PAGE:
There are similar objections to be raised throughout the book. Hazlitt ignores all of them. Not to be too critical, I like the book and the lessons are usually true, but any modern macroeconomist will walk away miffed.

This is usually true, but there's a huge literature in economics about when it's true and when it isn't. Specifically, from a Keynesian viewpoint, in a recession caused by a stagnation of aggregate demand, government can create jobs without "crowding out" jobs in the private sector because, under those circumstances, the private sector was not operating at the PPF and those jobs were not going to be made.

Yes, but Keynesian recessions are a monetary phenomenon, caused by a shortfall in M*V (the quantity of money times its velocity of circulation). "Job creation" programs increase M*V (by increasing V), but they do so in an inefficient way; thus, they actually forgo some crowding in which would occur under more efficient policies.

I do broadly agree w/ the rest.

I agree completely. I only meant to point out that there are economists who would object to portions of the book, not that I'm one of them.

I found The Machinery of Freedom to be rather speculative, particularly wrt. privatized law. Friedman also seems to handwave over natural-monopoly and public-good problems, although he sensibly describes them as "hard".

Still, David Friedman is far better than such "Austrian economists" as Murray Rothbard, who by his own admission was not engaging in intellectually-honest scholarship at all, but simply seeking convincing arguments for his anarcho-capitalist, propertarian ideology.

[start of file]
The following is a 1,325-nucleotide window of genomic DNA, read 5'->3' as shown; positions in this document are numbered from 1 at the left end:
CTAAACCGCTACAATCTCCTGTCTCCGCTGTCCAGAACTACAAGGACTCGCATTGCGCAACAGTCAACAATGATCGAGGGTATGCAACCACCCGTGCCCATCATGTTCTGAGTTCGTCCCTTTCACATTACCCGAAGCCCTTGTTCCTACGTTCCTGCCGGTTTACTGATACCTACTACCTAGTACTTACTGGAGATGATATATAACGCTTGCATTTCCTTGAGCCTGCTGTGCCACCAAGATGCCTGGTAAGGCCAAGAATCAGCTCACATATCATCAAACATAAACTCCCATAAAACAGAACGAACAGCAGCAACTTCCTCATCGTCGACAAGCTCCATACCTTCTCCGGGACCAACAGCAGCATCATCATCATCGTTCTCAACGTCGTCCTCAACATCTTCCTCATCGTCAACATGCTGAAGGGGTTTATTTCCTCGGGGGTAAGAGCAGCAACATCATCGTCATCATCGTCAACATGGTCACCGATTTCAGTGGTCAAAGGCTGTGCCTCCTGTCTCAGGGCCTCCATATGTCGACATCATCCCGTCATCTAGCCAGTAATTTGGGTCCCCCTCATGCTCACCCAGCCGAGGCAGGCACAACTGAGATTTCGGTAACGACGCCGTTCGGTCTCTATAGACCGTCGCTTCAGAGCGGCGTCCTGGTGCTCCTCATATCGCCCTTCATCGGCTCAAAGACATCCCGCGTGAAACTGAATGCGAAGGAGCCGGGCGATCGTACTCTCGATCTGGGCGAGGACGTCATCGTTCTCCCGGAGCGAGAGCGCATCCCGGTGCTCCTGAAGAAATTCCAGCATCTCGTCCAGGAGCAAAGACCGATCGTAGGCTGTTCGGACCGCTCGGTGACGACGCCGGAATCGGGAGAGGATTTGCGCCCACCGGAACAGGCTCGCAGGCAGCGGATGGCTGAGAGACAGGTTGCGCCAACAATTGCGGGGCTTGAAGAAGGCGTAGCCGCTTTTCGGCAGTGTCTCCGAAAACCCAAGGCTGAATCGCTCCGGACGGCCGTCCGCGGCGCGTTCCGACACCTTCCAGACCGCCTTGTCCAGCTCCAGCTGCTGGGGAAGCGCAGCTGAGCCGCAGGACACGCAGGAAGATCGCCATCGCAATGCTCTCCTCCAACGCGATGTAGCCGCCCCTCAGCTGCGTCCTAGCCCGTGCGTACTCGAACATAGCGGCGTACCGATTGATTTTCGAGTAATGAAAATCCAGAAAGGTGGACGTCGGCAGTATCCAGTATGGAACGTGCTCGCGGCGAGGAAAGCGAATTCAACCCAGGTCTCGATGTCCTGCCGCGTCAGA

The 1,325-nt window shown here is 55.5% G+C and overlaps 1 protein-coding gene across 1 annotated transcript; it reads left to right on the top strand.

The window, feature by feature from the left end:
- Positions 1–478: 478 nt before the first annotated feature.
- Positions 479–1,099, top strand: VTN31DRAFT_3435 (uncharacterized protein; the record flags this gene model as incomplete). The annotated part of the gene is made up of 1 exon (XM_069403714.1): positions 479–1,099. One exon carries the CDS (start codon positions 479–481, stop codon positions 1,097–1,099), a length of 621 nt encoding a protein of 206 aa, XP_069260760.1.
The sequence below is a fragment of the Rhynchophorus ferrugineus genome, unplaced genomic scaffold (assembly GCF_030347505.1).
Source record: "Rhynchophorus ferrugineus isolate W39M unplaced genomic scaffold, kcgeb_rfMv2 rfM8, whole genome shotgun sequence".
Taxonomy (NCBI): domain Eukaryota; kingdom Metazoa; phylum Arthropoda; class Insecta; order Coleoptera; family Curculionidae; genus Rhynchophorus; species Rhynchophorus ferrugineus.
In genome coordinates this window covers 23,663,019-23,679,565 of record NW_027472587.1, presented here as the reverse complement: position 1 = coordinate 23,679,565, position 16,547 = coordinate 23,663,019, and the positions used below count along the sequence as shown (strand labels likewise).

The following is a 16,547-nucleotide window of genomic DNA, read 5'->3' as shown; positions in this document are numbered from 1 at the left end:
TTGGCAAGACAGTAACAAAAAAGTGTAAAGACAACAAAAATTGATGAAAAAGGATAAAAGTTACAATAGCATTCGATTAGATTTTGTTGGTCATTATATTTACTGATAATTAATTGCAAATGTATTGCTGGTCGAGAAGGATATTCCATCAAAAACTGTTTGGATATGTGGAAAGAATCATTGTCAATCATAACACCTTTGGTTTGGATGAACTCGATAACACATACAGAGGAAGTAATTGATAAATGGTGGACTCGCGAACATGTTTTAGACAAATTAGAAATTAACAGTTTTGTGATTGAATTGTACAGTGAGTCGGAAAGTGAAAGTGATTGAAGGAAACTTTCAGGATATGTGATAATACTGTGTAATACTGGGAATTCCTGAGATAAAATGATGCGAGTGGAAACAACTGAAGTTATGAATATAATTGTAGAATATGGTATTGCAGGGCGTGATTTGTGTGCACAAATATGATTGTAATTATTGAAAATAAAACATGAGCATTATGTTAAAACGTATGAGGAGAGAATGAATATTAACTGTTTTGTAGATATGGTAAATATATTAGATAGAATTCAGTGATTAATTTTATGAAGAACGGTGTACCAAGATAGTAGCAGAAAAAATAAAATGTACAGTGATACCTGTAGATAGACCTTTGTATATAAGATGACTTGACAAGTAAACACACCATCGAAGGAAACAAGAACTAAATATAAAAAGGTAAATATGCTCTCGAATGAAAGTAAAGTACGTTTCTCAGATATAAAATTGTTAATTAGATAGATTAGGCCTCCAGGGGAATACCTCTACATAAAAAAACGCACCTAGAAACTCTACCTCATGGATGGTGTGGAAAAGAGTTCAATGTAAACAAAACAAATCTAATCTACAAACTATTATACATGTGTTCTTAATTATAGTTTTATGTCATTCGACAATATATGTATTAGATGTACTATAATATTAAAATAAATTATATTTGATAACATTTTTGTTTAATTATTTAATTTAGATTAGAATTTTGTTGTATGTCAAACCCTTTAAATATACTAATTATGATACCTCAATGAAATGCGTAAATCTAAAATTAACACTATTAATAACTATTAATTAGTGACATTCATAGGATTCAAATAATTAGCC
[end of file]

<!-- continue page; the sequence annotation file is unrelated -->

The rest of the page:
It's old, but I found Bureaucracy by James Wilson very interesting on the theory of practical implementation of policy. Amazon points me to Essence of Decision by Zelikow and Allison which was interesting, but less essential to my current thinking.

Also, your link to "Americans elect" is broken.

I'd recommend going back to the fundamentals, not just to avoid the mind-killing aspects of politically-charged issues, but because autodidacts tend to be in danger of having gaps in their knowledge of which they are not aware.

Politics kills minds by precluding analysis and depth of understanding: my team says X, so I say X, no research or thought required. Further, you can also go wrong by trying to research a politicized topic like a debater, scouring a debate for talking points.

For instance, as I understand it, seasteading purports to be a practical application -- a hack -- of the principles of international law. In order to really understand seasteading, you need to have some background knowledge of general international law, law of the sea, and admiralty law. I'm not saying you should start by reading Grotius in the original Latin, but you should read the Wikipedia entry about him. What would Grotius have said about a purported new nation perched on top of a previously uninhabited island? What would international law say if that island had been attacked by the Kingdom of England (not yet in union with Scotland)? Would it matter if the founders of that purported island nation were all pirates or slave traders?